Kim Kardashian's Divorce Illustrates America's New 'Reality'

Divorcing 72 days after profiting off a "fairy-tale" wedding is absurd considering how the rest of the country is suffering.


The Kardashians have won. They've beaten me. I spent years ignoring them, only wondering occasionally why so many people were interested in their frivolous lives—why anyone cared what they wore, or what they fought about, or whom they married. Mostly, I could not understand why a television producer would pay them to show the public exactly how uninteresting and banal their lives were, let alone why anyone would watch their so-called "reality" show.

But I have to admit, they won my attention. And it's not because of their clothes or screaming matches or diet advice. It's because the absurdity of holding a televised, multimillion dollar wedding with corporate sponsors, and then announcing one's plans to divorce just 72 days of marriage.

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Yes, Kim Kardashian—who is famous for … well, that's not clear, except that she does have a lovely figure and long hair—Kardashian managed to hang in on the marriage thing for just a little over two months before she and her new husband, Kris Humphries, decided to call it quits. Seventy-two days isn't even enough time to put the mix of pictures on the wall, let alone have a fight about whether the framed sports jersey stays or goes. It's barely enough time to recover from the honeymoon, never mind start arguing about how they never have sex anymore. Seventy-two days isn't enough time to even identify the other spouse's bad habits, let alone get irritated by them.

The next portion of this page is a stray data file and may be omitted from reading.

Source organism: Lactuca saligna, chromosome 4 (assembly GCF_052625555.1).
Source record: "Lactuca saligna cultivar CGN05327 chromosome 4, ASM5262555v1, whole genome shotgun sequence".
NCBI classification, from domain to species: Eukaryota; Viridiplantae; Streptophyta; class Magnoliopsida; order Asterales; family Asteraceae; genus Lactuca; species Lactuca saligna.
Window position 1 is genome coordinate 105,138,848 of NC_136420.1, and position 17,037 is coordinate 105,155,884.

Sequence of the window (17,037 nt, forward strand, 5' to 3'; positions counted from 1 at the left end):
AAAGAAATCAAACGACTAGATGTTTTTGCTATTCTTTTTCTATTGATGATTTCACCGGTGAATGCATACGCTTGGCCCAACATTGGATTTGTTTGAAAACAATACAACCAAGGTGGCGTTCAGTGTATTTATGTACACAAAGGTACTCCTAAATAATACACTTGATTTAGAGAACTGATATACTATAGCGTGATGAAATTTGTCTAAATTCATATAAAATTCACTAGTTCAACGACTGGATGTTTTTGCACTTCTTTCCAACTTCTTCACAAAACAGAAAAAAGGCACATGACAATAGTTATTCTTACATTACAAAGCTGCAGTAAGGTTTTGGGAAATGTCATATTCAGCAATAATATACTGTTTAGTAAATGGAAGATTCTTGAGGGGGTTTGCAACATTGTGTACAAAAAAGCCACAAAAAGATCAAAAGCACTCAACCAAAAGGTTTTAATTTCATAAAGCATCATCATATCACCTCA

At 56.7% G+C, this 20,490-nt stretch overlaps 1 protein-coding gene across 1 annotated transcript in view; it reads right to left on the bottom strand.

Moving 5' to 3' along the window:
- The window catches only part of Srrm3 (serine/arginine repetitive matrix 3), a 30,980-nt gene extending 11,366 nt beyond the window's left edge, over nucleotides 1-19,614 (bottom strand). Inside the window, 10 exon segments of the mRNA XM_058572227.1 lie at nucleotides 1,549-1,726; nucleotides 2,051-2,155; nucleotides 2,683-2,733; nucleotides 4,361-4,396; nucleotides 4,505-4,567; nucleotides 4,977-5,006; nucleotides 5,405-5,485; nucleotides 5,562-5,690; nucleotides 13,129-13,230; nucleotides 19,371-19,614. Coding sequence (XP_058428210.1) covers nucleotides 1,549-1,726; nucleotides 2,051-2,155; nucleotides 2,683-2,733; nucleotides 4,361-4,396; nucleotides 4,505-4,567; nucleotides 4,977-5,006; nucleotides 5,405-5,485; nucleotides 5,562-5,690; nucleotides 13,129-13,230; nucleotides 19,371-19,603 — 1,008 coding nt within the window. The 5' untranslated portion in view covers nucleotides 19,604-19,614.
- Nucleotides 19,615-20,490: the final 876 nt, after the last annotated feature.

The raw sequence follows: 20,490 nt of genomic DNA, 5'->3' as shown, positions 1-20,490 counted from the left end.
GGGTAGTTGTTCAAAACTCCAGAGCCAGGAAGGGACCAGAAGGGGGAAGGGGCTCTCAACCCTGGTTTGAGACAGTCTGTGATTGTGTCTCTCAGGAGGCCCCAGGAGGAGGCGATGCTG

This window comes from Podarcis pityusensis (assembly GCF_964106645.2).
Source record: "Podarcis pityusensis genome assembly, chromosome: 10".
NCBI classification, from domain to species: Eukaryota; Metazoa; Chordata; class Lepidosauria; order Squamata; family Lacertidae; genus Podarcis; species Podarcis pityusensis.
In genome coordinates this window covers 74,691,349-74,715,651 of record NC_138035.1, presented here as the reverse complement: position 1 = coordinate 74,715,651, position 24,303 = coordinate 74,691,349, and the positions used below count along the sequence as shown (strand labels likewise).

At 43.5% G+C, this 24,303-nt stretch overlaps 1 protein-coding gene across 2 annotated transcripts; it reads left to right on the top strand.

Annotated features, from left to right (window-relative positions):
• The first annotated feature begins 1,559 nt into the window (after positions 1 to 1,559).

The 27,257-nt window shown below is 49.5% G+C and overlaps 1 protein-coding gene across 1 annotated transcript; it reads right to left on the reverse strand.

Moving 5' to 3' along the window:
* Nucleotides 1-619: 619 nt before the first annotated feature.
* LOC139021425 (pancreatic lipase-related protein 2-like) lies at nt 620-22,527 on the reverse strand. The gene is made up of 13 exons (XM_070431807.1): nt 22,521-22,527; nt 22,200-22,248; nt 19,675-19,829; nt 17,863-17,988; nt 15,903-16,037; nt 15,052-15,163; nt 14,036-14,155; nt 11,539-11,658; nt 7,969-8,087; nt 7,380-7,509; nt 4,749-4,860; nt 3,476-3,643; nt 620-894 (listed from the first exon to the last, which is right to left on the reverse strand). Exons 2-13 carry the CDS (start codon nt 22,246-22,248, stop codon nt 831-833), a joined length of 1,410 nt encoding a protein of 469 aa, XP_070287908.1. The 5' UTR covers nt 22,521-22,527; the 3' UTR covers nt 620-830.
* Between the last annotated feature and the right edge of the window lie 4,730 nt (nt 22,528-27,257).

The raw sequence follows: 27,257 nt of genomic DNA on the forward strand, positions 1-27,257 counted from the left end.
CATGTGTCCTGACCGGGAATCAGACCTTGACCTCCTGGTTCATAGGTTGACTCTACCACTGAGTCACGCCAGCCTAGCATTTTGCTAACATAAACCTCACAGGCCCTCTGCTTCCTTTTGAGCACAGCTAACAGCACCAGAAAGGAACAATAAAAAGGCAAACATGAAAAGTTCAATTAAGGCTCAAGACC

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This is the new "reality" in America—where people are so busy living their lives in front of the camera, they forget to actually figure out whether that life is working for them. Kardashian, in fact, blamed the rigors of the reality show—a job that pays her, reportedly, $6 million a year—on her inability to stay in the marriage, saying:

I got caught up with the hoopla and the filming of the TV show that, when I probably should have ended my relationship, I didn't know how to and didn't want to disappoint a lot of people.

Whom is she disappointing? The fans who watched her "fairy-tale" wedding on TV, a spectacle that was truly embarrassing at a time when so many Americans are out of work and struggling to hang onto their homes? Kardashian denies that she profited in any way from her wedding. Let's hope that's the case. In the meantime, maybe she could get in touch with her soul by volunteering at a soup kitchen, veteran's hospital, or pediatric cancer ward. That would be a helpful "reality" for her.